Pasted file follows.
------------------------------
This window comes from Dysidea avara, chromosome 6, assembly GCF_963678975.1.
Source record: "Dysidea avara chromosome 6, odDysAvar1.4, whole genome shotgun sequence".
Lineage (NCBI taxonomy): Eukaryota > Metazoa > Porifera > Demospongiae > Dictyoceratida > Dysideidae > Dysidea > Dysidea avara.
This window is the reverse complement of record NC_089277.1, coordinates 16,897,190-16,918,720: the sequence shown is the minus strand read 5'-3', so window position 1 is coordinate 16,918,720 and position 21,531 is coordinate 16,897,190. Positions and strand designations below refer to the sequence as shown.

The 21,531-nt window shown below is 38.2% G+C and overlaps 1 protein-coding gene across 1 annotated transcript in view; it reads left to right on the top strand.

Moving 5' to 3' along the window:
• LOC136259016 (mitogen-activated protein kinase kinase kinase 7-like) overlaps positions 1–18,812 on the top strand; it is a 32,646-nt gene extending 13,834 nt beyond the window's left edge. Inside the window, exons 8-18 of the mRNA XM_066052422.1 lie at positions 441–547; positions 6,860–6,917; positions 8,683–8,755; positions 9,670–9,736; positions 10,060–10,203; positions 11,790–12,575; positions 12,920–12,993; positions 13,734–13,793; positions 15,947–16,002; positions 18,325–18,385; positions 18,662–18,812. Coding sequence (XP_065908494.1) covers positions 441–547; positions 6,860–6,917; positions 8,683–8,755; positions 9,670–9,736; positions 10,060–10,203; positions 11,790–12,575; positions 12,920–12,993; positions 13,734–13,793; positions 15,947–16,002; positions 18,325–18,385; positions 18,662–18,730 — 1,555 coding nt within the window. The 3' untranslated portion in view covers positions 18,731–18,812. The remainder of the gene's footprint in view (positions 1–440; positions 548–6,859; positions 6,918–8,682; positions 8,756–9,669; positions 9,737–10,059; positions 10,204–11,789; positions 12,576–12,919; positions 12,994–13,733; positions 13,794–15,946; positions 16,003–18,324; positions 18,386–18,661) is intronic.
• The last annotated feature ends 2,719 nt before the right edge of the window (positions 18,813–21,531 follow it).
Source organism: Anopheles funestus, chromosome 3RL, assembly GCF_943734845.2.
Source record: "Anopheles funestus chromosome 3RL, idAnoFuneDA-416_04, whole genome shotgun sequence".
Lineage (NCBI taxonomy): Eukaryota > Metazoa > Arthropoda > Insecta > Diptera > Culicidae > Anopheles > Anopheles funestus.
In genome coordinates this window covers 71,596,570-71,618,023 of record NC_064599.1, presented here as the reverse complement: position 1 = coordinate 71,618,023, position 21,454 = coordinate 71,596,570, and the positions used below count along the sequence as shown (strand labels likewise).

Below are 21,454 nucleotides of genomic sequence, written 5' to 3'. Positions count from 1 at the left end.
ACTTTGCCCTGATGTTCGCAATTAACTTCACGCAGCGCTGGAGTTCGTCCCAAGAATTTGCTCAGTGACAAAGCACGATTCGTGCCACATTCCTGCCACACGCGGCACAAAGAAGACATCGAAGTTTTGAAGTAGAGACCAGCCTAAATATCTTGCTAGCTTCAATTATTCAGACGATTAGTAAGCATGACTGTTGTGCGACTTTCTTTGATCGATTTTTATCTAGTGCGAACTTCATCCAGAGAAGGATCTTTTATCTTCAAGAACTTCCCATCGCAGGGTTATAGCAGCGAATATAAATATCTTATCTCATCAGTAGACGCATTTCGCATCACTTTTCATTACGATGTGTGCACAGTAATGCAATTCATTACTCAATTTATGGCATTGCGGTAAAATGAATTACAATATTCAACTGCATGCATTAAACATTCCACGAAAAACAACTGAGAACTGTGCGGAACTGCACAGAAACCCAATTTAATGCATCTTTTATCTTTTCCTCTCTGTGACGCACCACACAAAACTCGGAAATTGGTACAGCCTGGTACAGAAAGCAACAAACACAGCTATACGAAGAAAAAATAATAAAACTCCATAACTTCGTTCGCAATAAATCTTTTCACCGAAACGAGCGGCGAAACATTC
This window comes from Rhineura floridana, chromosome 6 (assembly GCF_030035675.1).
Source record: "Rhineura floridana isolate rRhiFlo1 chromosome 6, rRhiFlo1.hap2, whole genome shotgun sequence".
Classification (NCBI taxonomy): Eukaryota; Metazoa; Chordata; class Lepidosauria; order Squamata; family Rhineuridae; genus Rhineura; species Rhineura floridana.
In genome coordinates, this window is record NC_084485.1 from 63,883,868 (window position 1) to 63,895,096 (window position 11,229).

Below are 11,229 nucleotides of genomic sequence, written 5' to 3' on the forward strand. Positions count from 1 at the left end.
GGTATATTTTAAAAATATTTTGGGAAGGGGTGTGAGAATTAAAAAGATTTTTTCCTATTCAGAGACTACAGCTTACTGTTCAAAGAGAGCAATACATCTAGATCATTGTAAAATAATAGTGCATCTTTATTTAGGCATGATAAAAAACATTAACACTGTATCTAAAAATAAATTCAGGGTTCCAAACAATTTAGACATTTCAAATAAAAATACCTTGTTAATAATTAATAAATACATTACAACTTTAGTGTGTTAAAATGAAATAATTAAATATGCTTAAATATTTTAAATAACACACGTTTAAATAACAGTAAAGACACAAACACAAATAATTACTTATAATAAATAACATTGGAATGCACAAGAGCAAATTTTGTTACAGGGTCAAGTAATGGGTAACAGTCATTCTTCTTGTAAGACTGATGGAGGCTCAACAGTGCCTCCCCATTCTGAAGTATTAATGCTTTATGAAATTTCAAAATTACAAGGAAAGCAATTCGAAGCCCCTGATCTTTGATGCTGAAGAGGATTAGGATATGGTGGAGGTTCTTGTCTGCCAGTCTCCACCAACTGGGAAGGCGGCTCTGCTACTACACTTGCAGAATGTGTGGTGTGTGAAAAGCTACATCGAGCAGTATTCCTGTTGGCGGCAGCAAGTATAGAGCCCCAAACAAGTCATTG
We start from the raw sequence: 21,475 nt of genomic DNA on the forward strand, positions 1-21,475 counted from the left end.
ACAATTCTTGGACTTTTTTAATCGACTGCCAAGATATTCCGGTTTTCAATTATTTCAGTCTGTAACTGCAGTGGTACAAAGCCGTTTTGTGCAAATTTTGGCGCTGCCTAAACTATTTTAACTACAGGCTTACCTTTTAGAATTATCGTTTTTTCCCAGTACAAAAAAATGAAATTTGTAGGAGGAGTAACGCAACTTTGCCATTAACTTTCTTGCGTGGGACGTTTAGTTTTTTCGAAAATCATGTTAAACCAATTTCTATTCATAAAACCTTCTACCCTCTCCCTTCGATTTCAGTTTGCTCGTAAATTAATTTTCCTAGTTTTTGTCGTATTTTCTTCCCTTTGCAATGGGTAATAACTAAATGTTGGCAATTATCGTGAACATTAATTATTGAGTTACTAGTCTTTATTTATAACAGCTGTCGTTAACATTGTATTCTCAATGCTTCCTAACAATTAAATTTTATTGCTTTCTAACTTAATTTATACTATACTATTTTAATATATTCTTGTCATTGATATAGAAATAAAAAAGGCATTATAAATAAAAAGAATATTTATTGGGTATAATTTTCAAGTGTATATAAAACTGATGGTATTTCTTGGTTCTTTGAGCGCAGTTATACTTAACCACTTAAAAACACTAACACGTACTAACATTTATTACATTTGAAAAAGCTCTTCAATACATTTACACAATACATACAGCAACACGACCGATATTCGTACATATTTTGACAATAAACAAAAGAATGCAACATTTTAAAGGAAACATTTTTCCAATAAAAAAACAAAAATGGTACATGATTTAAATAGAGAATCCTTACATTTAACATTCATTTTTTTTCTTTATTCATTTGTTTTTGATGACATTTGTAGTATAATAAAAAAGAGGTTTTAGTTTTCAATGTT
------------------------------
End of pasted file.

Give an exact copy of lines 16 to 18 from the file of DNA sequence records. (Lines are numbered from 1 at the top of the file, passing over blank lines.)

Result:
Source record: "Rhineura floridana isolate rRhiFlo1 chromosome 6, rRhiFlo1.hap2, whole genome shotgun sequence".
Classification (NCBI taxonomy): Eukaryota; Metazoa; Chordata; class Lepidosauria; order Squamata; family Rhineuridae; genus Rhineura; species Rhineura floridana.
In genome coordinates, this window is record NC_084485.1 from 63,883,868 (window position 1) to 63,895,096 (window position 11,229).